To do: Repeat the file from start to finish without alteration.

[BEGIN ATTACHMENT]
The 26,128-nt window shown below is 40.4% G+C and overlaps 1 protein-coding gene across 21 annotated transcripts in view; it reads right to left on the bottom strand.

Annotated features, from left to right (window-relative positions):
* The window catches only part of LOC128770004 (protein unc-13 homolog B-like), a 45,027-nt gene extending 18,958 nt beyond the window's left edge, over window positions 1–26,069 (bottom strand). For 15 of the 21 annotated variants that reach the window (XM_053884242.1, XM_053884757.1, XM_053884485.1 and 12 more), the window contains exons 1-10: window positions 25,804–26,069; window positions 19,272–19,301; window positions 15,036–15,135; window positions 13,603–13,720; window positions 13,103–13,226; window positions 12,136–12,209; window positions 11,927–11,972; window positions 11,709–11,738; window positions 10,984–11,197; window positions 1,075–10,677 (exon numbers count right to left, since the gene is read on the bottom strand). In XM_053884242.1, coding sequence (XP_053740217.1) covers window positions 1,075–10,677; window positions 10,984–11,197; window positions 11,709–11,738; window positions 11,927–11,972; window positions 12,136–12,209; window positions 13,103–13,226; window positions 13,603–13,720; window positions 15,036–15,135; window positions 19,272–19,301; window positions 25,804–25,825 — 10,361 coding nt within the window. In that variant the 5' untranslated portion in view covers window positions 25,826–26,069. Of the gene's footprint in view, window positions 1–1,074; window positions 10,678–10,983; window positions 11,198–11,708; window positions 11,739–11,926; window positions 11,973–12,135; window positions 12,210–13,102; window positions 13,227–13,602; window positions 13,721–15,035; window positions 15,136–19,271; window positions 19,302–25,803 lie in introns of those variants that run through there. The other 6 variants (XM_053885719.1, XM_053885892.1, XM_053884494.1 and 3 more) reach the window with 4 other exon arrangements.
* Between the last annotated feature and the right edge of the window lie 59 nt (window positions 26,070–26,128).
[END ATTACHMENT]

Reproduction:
The 26,128-nt window shown below is 40.4% G+C and overlaps 1 protein-coding gene across 21 annotated transcripts in view; it reads right to left on the bottom strand.

Annotated features, from left to right (window-relative positions):
* The window catches only part of LOC128770004 (protein unc-13 homolog B-like), a 45,027-nt gene extending 18,958 nt beyond the window's left edge, over window positions 1–26,069 (bottom strand). For 15 of the 21 annotated variants that reach the window (XM_053884242.1, XM_053884757.1, XM_053884485.1 and 12 more), the window contains exons 1-10: window positions 25,804–26,069; window positions 19,272–19,301; window positions 15,036–15,135; window positions 13,603–13,720; window positions 13,103–13,226; window positions 12,136–12,209; window positions 11,927–11,972; window positions 11,709–11,738; window positions 10,984–11,197; window positions 1,075–10,677 (exon numbers count right to left, since the gene is read on the bottom strand). In XM_053884242.1, coding sequence (XP_053740217.1) covers window positions 1,075–10,677; window positions 10,984–11,197; window positions 11,709–11,738; window positions 11,927–11,972; window positions 12,136–12,209; window positions 13,103–13,226; window positions 13,603–13,720; window positions 15,036–15,135; window positions 19,272–19,301; window positions 25,804–25,825 — 10,361 coding nt within the window. In that variant the 5' untranslated portion in view covers window positions 25,826–26,069. Of the gene's footprint in view, window positions 1–1,074; window positions 10,678–10,983; window positions 11,198–11,708; window positions 11,739–11,926; window positions 11,973–12,135; window positions 12,210–13,102; window positions 13,227–13,602; window positions 13,721–15,035; window positions 15,136–19,271; window positions 19,302–25,803 lie in introns of those variants that run through there. The other 6 variants (XM_053885719.1, XM_053885892.1, XM_053884494.1 and 3 more) reach the window with 4 other exon arrangements.
* Between the last annotated feature and the right edge of the window lie 59 nt (window positions 26,070–26,128).